Changes in Fashions of The Antiques Auction World. – Vivienne Milburn – 23rd April 2018.

Vivienne Milburn valu­ing a paint­ing

Vivienne is an inde­pend­ent antiques valuer and auc­tion­eer, based in Great Longstone, near Bakewell, Derbyshire. This means that she is not tied to one auc­tion house and will put client’s goods in the best auc­tion for its genre ensur­ing that the optimum price is obtained.

A lot of her work is for cli­ents who are ‘downs­iz­ing’, for insur­ance valu­ations and pro­bate pur­poses. She likes to think that her cli­ents can bene­fit from the true value of their pieces rather than the people spe­cial­iz­ing in house clear­ances. It is quite sur­pris­ing how some incon­sequen­tial look­ing pieces can have a very high value.

Apart from work­ing for private cli­ents she also gives talks to vari­ous organ­isa­tions includ­ing Probus and the U3A about the chan­ging fash­ions of the antiques auc­tion world, and invari­ably she asks that her audi­ence bring along their own pieces for valu­ation; a sort of private, ‘Antiques Road Show’. This was the format of her talk to us.

She star­ted by dis­play­ing a slide of a typ­ical 1960’s lounge con­tain­ing min­im­al­istic fur­niture, show­ing tubu­lar steel dining chairs and table, a ladder book­case, a simple stand­ard lamp and a high winged arm­chair.  Ten years ago, this type of fur­niture would have been vir­tu­ally worth­less. Before this period most fur­niture was made entirely from wood but in the 60s many more mater­i­als were intro­duced includ­ing steel and plastic and now young people can’t get enough of it caus­ing its value to go right up.

A wall unit man­u­fac­tured in the 60s sold for £750.00 a few weeks ago and a side­board, dining table and six chairs sold for £3,500.

She sells for cli­ents all over the coun­try because vari­ous parts of the UK have interests in dif­fer­ent styles. As an example, she said that G Plan fur­niture might fetch a few hun­dred pounds in Yorkshire but in Essex it would be more like thou­sands of pounds, simply because the style is desir­able there.

She talked about the effect of China on the market and espe­cially on Chinese goods and by that she was not refer­ring to Chinese goods made for export. During the Chinese cul­tural revolu­tion, the vast major­ity of the people suffered ter­ribly and were exceed­ingly poor. Now that the eco­nomy of China is becom­ing one of the lead­ing eco­nom­ies in the world people are want­ing to own Chinese arte­facts which have found their way into the Western world and their value has increased many times over. One mono glazed vase sold for £26,000 and a jade Tarchens thumb ring sold for £21,000.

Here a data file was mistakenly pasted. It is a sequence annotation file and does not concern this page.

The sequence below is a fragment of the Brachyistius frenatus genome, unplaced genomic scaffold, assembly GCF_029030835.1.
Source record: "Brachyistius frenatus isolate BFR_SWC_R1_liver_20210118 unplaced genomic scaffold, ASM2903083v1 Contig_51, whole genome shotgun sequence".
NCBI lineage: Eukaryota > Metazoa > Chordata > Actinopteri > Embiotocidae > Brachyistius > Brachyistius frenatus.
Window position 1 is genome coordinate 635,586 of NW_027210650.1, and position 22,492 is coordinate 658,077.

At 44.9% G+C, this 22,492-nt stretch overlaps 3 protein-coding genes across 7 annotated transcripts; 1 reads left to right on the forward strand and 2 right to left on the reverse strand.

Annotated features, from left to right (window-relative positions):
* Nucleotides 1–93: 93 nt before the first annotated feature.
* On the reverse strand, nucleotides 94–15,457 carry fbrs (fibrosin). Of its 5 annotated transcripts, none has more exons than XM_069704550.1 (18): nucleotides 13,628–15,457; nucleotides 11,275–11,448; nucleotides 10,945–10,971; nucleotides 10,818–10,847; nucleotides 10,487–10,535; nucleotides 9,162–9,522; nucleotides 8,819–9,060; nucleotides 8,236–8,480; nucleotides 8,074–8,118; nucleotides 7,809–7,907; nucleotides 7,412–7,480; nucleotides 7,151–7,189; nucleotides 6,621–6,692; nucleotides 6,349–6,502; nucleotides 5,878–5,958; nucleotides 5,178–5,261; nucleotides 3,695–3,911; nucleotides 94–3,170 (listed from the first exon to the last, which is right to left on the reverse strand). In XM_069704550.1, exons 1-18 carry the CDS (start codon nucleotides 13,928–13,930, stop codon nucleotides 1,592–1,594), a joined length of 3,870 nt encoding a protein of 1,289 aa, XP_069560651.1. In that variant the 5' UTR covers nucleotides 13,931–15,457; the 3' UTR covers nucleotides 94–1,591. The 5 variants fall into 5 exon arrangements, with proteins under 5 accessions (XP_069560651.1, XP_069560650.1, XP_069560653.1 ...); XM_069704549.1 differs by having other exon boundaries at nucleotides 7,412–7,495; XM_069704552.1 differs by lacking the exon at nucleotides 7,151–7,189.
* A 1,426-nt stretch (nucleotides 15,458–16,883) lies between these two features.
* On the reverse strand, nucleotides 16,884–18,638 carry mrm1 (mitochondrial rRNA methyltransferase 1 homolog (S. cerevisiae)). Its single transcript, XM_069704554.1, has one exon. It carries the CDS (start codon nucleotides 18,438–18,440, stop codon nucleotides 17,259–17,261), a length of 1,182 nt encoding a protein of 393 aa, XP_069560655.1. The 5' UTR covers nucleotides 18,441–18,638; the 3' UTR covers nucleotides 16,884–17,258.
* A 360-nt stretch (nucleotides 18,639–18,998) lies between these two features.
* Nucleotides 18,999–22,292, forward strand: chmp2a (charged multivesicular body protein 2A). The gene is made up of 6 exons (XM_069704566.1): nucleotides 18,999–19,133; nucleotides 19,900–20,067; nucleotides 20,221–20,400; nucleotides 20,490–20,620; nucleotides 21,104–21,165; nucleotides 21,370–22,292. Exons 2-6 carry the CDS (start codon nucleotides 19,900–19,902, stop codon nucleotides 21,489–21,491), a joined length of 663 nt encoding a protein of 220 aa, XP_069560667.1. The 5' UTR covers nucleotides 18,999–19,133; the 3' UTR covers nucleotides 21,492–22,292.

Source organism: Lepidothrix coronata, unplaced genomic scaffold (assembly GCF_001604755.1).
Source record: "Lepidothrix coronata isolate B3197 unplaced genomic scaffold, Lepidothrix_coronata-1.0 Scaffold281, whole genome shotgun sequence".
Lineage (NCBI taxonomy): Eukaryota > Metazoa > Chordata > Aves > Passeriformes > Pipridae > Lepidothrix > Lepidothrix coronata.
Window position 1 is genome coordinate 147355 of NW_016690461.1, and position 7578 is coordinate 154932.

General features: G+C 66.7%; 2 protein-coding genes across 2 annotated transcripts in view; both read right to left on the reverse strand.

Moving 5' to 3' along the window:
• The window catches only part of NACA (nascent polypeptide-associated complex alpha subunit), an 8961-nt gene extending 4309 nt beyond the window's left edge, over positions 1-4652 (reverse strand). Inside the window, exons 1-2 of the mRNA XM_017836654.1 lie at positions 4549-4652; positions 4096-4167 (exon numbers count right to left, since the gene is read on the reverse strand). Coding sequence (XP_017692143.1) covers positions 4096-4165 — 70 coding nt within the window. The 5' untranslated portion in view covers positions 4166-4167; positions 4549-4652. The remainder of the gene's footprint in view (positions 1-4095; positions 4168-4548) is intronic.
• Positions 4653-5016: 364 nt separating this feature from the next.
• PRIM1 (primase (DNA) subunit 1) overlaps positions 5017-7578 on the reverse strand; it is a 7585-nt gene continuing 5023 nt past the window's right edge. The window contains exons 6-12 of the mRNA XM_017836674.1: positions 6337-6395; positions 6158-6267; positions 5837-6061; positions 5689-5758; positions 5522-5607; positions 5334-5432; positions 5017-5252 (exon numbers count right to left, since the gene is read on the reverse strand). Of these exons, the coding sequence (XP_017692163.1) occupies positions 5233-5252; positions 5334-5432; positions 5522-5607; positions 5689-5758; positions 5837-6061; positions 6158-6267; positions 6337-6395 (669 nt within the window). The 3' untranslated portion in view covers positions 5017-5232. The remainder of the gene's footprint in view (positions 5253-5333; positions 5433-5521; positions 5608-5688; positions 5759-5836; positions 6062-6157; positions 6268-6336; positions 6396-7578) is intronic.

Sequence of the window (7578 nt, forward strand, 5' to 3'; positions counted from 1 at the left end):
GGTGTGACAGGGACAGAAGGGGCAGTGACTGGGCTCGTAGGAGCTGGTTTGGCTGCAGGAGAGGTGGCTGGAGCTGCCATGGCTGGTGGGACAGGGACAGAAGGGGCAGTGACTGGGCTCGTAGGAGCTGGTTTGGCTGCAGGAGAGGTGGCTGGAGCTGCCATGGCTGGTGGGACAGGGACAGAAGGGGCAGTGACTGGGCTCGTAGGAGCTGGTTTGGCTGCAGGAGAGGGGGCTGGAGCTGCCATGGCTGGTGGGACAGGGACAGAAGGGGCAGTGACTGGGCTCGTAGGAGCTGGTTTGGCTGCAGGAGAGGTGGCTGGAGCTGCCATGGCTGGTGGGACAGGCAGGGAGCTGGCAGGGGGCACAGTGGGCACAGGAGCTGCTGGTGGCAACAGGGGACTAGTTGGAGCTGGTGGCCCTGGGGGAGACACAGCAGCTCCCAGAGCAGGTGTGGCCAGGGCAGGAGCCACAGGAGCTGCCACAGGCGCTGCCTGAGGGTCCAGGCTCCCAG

A Jade Tarchen Thumb ring used by Chinese Archers.In the access­ory market goods fetch a high price as well provided that they have a designer label. Recently a Chanel hand­bag cost­ing between £12,000 to £15,000 when new sold recently for £2,500. A pair of black brogue Shoes made by John Lobb would cost about £4,000, because they be made to a model of the pur­chasers, foot would cost about £4,000 new, sold at auc­tion for £750.00

Silver and gold jew­ellery also can com­mand a high price. An amber neck­lace fetched £25,000 because of its Chinese intent. A single stone 3 carat Diamond ring sold for £11,000.

Northern art is also in demand. A small paint­ing by Arthur Delaney in the style of Lowry sold for £6,800.

Tin plate toys made by Mettoy of Northampton are also col­lect­ors’ items. The firm was star­ted in 1933 by the German, Philip Ullman who had a toy com­pany in Nuremburg called Tipp & Co. He fled Germany in 1933 when Hitler came to power because he was a German Jew.

The last half an hour of the morn­ing was given over the valu­ation of some mem­bers items, like the ‘Antiques Road Show’. Some mem­bers were pleased with what they were told but I have no doubt that many were dis­ap­poin­ted.

The morn­ing was very edu­ca­tional, enter­tain­ing and very well presen­ted and the club mem­bers showed their interest and appre­ci­ation by the ques­tions they asked and the applause they gave  Vivienne at the end of the meet­ing.